A commonsense step to help the individual health insurance market
By Brian Blase
The Hill |
A little-known program created by the Affordable Care Act (ACA) continues to cause problems in the individual and small group health insurance markets. The program involves shared risk payments among insurers, and it must be reformed to expand choices and lower premiums.
Under the ACA, health insurers are required to offer coverage to every applicant, regardless of their underlying health conditions, and they must charge healthy applicants the same premiums as those who are sicker.
By itself, this would mean insurers would make profits on the healthy and lose money on the sick. To prevent insurers from designing coverage to attract only the healthy, the ACA’s architects included a risk-adjustment program.
But the program has had a perverse results: It gives insurers financial incentives to enroll people with certain medical conditions so they can reap the large risk-adjustment payments on their behalf and to avoid the healthy for whom they must pay large risk adjustment charges.
Insurers build into their premiums a big cushion because of the uncertainties of the risk payments they may be forced to make to competitors. The program therefore has had the unintended consequence of driving premiums higher and forcing some insurers out of the markets. The Trump administration should reform it.
Democrats and Republicans disagree on many health policy issues, but both parties want the individual and small group health insurance markets to be successful. While other reforms are needed to repair them, fixing the ACA’s risk-adjustment process represents a positive and commonsense step and one the Center for Medicare & Medicaid Services (CMS) can undertake reforms through the normal regulatory process.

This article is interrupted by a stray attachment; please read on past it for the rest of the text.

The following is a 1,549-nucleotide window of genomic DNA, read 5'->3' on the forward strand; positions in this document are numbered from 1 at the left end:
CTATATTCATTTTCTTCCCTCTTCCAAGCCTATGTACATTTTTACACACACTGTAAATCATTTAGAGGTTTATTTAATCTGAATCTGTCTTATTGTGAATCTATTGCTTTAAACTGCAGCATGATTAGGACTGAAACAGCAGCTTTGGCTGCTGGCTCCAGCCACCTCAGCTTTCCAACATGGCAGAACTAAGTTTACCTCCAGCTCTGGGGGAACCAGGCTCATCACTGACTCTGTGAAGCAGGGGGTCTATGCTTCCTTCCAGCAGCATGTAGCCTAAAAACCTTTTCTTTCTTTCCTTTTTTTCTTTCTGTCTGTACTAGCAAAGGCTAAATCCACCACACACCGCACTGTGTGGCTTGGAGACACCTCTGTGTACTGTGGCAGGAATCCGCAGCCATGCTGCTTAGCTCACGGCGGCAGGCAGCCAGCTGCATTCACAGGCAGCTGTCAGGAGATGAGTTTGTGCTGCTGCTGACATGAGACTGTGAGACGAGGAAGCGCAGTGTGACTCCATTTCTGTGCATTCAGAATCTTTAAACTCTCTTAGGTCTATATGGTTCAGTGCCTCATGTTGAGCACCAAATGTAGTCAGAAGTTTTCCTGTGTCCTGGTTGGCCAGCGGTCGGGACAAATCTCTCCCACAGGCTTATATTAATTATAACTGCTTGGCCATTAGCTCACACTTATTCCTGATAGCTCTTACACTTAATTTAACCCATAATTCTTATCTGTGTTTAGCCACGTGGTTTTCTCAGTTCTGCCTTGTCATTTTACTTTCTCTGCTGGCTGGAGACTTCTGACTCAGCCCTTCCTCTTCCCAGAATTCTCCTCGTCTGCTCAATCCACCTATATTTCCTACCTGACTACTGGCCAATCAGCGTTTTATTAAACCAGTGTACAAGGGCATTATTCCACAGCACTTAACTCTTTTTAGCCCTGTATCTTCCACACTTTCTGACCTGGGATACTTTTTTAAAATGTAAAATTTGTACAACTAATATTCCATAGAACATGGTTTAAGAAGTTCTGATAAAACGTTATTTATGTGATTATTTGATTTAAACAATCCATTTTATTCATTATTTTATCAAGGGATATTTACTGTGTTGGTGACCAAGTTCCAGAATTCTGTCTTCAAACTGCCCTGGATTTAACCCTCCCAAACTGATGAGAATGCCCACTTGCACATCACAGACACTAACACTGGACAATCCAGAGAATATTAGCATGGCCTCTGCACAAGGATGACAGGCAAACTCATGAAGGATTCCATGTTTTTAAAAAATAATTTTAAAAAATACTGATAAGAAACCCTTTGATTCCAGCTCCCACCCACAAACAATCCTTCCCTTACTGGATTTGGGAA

- CMS must reduce the amount of money transferred through the program and recalibrate the formula values so insurers are not discouraged from enrolling the young and healthy people needed for the markets to work best.
- CMS should also release more and better data so health plans can more accurately model how risk adjustment will affect them.
- Finally, CMS needs to commit to improved oversight to ensure that insurers are not inappropriately gaming the formula.
This op-ed is adapted from Brian’s new paper for the Galen Institute, “The ACA’s Risk-Adjustment Program Needs Adjusting,” that takes a deep dive into the ACA’s risk adjustment program and finds that it is both driving up premiums in the individual and small group markets and reducing competition.